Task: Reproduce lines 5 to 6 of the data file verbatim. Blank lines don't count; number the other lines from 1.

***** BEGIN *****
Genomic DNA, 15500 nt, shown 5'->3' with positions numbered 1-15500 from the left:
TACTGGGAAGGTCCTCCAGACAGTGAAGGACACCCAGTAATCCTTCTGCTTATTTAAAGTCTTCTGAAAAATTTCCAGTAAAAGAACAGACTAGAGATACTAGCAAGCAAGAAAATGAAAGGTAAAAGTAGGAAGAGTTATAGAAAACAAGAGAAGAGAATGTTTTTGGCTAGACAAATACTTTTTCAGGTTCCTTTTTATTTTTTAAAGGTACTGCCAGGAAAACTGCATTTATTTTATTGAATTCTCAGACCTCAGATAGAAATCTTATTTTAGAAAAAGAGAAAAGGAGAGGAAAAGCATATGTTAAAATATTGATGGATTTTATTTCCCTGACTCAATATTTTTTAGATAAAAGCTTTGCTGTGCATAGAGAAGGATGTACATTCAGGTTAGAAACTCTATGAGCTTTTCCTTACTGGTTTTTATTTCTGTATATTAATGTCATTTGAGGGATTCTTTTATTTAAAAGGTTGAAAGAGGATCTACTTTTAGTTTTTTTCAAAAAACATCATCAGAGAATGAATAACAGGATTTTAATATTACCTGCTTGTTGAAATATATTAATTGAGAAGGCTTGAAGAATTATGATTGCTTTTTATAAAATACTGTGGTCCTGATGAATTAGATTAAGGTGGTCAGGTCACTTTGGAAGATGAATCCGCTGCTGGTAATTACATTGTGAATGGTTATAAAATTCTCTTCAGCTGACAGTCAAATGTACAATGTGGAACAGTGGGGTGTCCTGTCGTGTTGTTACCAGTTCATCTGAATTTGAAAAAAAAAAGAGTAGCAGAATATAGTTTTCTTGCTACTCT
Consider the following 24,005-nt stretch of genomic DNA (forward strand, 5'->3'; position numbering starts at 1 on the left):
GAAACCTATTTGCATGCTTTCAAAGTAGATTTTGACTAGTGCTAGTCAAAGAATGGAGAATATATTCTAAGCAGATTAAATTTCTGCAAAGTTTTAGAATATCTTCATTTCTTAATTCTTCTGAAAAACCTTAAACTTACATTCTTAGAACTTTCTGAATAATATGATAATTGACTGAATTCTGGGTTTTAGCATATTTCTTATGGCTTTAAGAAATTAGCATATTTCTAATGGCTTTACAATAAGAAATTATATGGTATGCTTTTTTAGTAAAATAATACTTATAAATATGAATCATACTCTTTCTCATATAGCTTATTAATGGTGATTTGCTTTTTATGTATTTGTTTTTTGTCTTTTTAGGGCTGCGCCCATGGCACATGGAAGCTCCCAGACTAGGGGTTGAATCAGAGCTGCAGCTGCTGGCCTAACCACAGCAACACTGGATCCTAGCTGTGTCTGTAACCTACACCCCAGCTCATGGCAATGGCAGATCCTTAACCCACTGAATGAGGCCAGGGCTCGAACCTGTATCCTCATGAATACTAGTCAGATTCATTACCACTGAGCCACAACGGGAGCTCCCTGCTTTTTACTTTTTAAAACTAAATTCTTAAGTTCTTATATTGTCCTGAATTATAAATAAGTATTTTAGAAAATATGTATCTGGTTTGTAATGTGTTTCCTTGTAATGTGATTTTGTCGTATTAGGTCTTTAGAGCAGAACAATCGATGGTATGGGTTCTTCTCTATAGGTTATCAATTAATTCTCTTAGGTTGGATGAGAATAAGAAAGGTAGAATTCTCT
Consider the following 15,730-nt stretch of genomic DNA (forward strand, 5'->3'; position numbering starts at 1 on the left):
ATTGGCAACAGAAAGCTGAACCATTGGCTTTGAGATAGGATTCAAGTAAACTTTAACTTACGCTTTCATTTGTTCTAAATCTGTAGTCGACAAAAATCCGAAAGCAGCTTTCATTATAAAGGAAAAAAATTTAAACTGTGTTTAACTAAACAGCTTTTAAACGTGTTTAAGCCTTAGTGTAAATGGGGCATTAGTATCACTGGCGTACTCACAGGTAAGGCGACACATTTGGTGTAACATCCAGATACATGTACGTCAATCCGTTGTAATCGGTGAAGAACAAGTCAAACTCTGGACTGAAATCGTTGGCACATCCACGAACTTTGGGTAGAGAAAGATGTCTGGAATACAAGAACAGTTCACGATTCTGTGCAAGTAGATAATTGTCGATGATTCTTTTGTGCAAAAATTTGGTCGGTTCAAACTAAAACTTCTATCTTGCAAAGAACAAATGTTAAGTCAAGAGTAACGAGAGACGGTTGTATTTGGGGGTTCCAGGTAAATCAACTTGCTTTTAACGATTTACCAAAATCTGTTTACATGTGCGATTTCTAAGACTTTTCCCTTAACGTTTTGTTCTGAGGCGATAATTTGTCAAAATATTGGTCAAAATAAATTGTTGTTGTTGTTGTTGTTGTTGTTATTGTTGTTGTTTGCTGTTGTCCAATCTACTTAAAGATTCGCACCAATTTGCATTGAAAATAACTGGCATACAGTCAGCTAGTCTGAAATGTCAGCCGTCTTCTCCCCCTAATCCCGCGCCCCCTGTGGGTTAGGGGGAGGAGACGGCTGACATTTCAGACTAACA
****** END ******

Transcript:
Consider the following 15,730-nt stretch of genomic DNA (forward strand, 5'->3'; position numbering starts at 1 on the left):
ATTGGCAACAGAAAGCTGAACCATTGGCTTTGAGATAGGATTCAAGTAAACTTTAACTTACGCTTTCATTTGTTCTAAATCTGTAGTCGACAAAAATCCGAAAGCAGCTTTCATTATAAAGGAAAAAAATTTAAACTGTGTTTAACTAAACAGCTTTTAAACGTGTTTAAGCCTTAGTGTAAATGGGGCATTAGTATCACTGGCGTACTCACAGGTAAGGCGACACATTTGGTGTAACATCCAGATACATGTACGTCAATCCGTTGTAATCGGTGAAGAACAAGTCAAACTCTGGACTGAAATCGTTGGCACATCCACGAACTTTGGGTAGAGAAAGATGTCTGGAATACAAGAACAGTTCACGATTCTGTGCAAGTAGATAATTGTCGATGATTCTTTTGTGCAAAAATTTGGTCGGTTCAAACTAAAACTTCTATCTTGCAAAGAACAAATGTTAAGTCAAGAGTAACGAGAGACGGTTGTATTTGGGGGTTCCAGGTAAATCAACTTGCTTTTAACGATTTACCAAAATCTGTTTACATGTGCGATTTCTAAGACTTTTCCCTTAACGTTTTGTTCTGAGGCGATAATTTGTCAAAATATTGGTCAAAATAAATTGTTGTTGTTGTTGTTGTTGTTGTTATTGTTGTTGTTTGCTGTTGTCCAATCTACTTAAAGATTCGCACCAATTTGCATTGAAAATAACTGGCATACAGTCAGCTAGTCTGAAATGTCAGCCGTCTTCTCCCCCTAATCCCGCGCCCCCTGTGGGTTAGGGGGAGGAGACGGCTGACATTTCAGACTAACA